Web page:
Many of the prototypes made during the sixties and seventies were echoed in cars that, in truth, were neither massive nor popular. Perhaps one of the best known cases is that of the five Alfa 33 Stradale chassis donated by the brand to three Italian bodybuilders. On them, six fundamental designs were made for the transition to the wedge design of supercars. Creations among which the Carabo by Marcelo Gandini for Bertone or the Iguana by Giorgetto Giugiaro stand out. However, the one with the greatest purity of lines is the Cuneo. Second body on the same chassis, by Pininfarina designer Paolo Martin.
A designer who, without being one of the top tier, has had a fundamental impact on many of the cars we see today. And it is that, from some BMW 328 to the popular Toyota Prius the Wunibald Kamm's investigations on the aerodynamic shape of a car have had an impact for decades. Impact on whose career highlights the work of Paolo Martin at Pininfarina during the second half of the sixties. Moment in which he created the 1967 BMC Aerodinamica Pininfarina with Leonardo Fioravanti.
A Kammback body study that turns out to be the clearest precedent for the Citroën GS and CX. But also a decisive influence for the Rover 3500 and the superb Maserati-powered SM. All this makes the BMC Aerodinamica one of the most influential prototypes of the time, which shares the limelight with two other Paolo Martin creations exploring this vision of aerodynamics. We are talking about the FIAT-Dino Parigi and Ginevra. Both are fully operational, possibly being the most specific versions of the V6 as a result of the collaboration between Maranello and the Agnelli family.
FIAT DINO PARIGI. CREATED ON AN APPROVAL OPERATION
Manufactured from 1966 to 1972 through two evolutions, the FIAT-Dino can be interpreted as a collaboration between both brands with the simple aim of creating a fantastic car. In fact, Ferrari and FIAT were so close that in 1969 the Agnelli conglomerate absorbed the Maranello house. However, this idealistic vision has no place in the genesis of a car that, in reality, was made because of Ferrari's eagerness to compete in F2. A category in which the FIA changed the homologation regulations for the 1967 season.
Engines with more than six cylinders would not be admitted in it, and they would also have to come from a street car of which at least half a thousand units had been manufactured in a year. Just the point where Ferrari punctured, since its production rate prevented it from reaching those figures. Thus, the Scuderia decided to ask FIAT for help. This, with its industrial production rates, could mass production of a car that would equip the two-liter V6 for the F2 heir to the designs of Vittorio Jano and Dino Ferrari. A plan that was not only taken into account by FIAT, but was done very well. Something that is observed by analyzing the resulting FIAT-Dinos.
All of them series vehicles with their own personality beyond having been created to get out of the way with these approvals. In fact, It was seven years in the market with more than 7.000 units sold throughout its two generations. The first with a two-liter engine, and the second increasing the displacement to 2. Both with very different designs for the Coupé and Spider versions. The first signed by Bertone with a somewhat more conservative design. But the second with a much more daring touch, signed by Pininfarina with clear inspiration from Aldo Brovarone's Dino prototype from 4.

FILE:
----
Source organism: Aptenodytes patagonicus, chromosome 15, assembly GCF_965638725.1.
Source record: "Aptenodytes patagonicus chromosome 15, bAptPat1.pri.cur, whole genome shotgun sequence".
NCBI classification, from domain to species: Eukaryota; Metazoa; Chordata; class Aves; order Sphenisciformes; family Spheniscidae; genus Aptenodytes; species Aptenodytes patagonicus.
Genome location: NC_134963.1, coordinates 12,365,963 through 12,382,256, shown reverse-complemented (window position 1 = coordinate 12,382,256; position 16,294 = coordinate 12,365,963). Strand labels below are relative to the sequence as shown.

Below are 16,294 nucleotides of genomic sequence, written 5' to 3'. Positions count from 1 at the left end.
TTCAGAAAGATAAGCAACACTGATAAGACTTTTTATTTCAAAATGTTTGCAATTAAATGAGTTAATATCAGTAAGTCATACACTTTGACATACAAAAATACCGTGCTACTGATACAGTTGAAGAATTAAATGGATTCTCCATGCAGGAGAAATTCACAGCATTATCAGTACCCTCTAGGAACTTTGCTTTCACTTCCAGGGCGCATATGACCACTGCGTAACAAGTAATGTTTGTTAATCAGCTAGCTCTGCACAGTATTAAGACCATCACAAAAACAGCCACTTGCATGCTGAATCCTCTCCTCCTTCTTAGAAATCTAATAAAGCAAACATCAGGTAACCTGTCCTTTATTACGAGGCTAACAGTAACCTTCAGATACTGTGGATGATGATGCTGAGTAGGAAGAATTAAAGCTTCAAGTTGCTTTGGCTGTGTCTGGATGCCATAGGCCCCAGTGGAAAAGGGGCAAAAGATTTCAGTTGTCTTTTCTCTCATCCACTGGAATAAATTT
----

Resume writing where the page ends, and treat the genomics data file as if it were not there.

THE FIAT-DINO PROTOTYPES FOR AERODYNAMIC STUDIES
In addition to those required for the Spider version, Pininfarina made at least three more prototypes on the FIAT-Dino. The first was a Coupé proposal. Something that fell on deaf ears, because even for the second generation FIAT preferred to continue with the formula of one designer per version relying on Bertone the coupe. However, the really interesting ones are the other two. Both creations of Paolo Martín, who was immersed in aerodynamic studies that culminated in his 1970 Ferrari Module. A creation made as an exercise in style based on a 512S, far removed from the practical applications that the FIAT-Dino Parigi and Ginevra did have.
Engaged in applying the Kammback designs, Paolo Martin took the FIAT-Dino as a base to give it a body that looks like a Shooting Break. But why? What is the Kammback design? The result of research in the XNUMXs by the German designer Wunibald Kamm, this approach states that the most efficient design to penetrate the air is a half-tear cut abruptly at the rear. Thus, the turbulences that generate drag coefficient are reduced. An interesting solution but one that poses a problem. Where to cut?
Something that obsessed Paolo Martin, who used everything he learned in the FIAT-Dino Parigi to improve the BMC Aerodinamica to which Citroën owes so much. In fact, the Parigi - presented at the 1967 Paris Motor Show - had an evolution presented the following year at the Geneva Motor Show. The FIAT-Dino Ginevre, with a somewhat more stylized design in the fall of its rear. The last specimen in this series of studies carried out by Paolo Martin to perfect those aerodynamic theories that you now continue to see in many models. The curious connection between the Citroën saloons of the seventies and eighties with the V6s produced by FIAT and Ferrari.
Photographs: Pininfarina / BMW Classic / FIAT